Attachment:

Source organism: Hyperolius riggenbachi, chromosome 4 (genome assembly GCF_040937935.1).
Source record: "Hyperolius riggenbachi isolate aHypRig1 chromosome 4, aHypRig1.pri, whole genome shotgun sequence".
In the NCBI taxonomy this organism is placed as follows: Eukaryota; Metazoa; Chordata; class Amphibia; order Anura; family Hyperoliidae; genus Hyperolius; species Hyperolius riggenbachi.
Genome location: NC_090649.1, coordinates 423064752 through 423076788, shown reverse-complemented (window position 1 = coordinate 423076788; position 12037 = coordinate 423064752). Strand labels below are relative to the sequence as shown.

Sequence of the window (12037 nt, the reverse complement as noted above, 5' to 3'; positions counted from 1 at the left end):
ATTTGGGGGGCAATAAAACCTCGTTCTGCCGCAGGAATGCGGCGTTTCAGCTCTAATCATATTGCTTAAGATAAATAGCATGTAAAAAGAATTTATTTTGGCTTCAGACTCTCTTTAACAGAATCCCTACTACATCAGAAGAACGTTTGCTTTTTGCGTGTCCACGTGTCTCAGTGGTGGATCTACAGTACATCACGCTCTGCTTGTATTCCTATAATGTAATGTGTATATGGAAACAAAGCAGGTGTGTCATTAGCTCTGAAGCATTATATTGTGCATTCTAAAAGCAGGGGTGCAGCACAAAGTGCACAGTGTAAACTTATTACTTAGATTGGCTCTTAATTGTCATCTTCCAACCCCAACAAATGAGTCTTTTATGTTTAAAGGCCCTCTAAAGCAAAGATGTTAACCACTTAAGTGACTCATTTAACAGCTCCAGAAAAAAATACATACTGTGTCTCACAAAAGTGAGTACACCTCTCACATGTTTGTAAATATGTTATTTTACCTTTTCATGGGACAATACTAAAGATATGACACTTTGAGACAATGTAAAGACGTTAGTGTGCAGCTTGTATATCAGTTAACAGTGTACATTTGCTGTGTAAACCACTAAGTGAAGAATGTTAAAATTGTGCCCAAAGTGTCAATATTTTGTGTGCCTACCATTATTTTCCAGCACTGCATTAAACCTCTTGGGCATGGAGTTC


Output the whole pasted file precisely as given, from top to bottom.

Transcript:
Source organism: Hyperolius riggenbachi, chromosome 4 (genome assembly GCF_040937935.1).
Source record: "Hyperolius riggenbachi isolate aHypRig1 chromosome 4, aHypRig1.pri, whole genome shotgun sequence".
In the NCBI taxonomy this organism is placed as follows: Eukaryota; Metazoa; Chordata; class Amphibia; order Anura; family Hyperoliidae; genus Hyperolius; species Hyperolius riggenbachi.
Genome location: NC_090649.1, coordinates 423064752 through 423076788, shown reverse-complemented (window position 1 = coordinate 423076788; position 12037 = coordinate 423064752). Strand labels below are relative to the sequence as shown.

Sequence of the window (12037 nt, the reverse complement as noted above, 5' to 3'; positions counted from 1 at the left end):
ATTTGGGGGGCAATAAAACCTCGTTCTGCCGCAGGAATGCGGCGTTTCAGCTCTAATCATATTGCTTAAGATAAATAGCATGTAAAAAGAATTTATTTTGGCTTCAGACTCTCTTTAACAGAATCCCTACTACATCAGAAGAACGTTTGCTTTTTGCGTGTCCACGTGTCTCAGTGGTGGATCTACAGTACATCACGCTCTGCTTGTATTCCTATAATGTAATGTGTATATGGAAACAAAGCAGGTGTGTCATTAGCTCTGAAGCATTATATTGTGCATTCTAAAAGCAGGGGTGCAGCACAAAGTGCACAGTGTAAACTTATTACTTAGATTGGCTCTTAATTGTCATCTTCCAACCCCAACAAATGAGTCTTTTATGTTTAAAGGCCCTCTAAAGCAAAGATGTTAACCACTTAAGTGACTCATTTAACAGCTCCAGAAAAAAATACATACTGTGTCTCACAAAAGTGAGTACACCTCTCACATGTTTGTAAATATGTTATTTTACCTTTTCATGGGACAATACTAAAGATATGACACTTTGAGACAATGTAAAGACGTTAGTGTGCAGCTTGTATATCAGTTAACAGTGTACATTTGCTGTGTAAACCACTAAGTGAAGAATGTTAAAATTGTGCCCAAAGTGTCAATATTTTGTGTGCCTACCATTATTTTCCAGCACTGCATTAAACCTCTTGGGCATGGAGTTC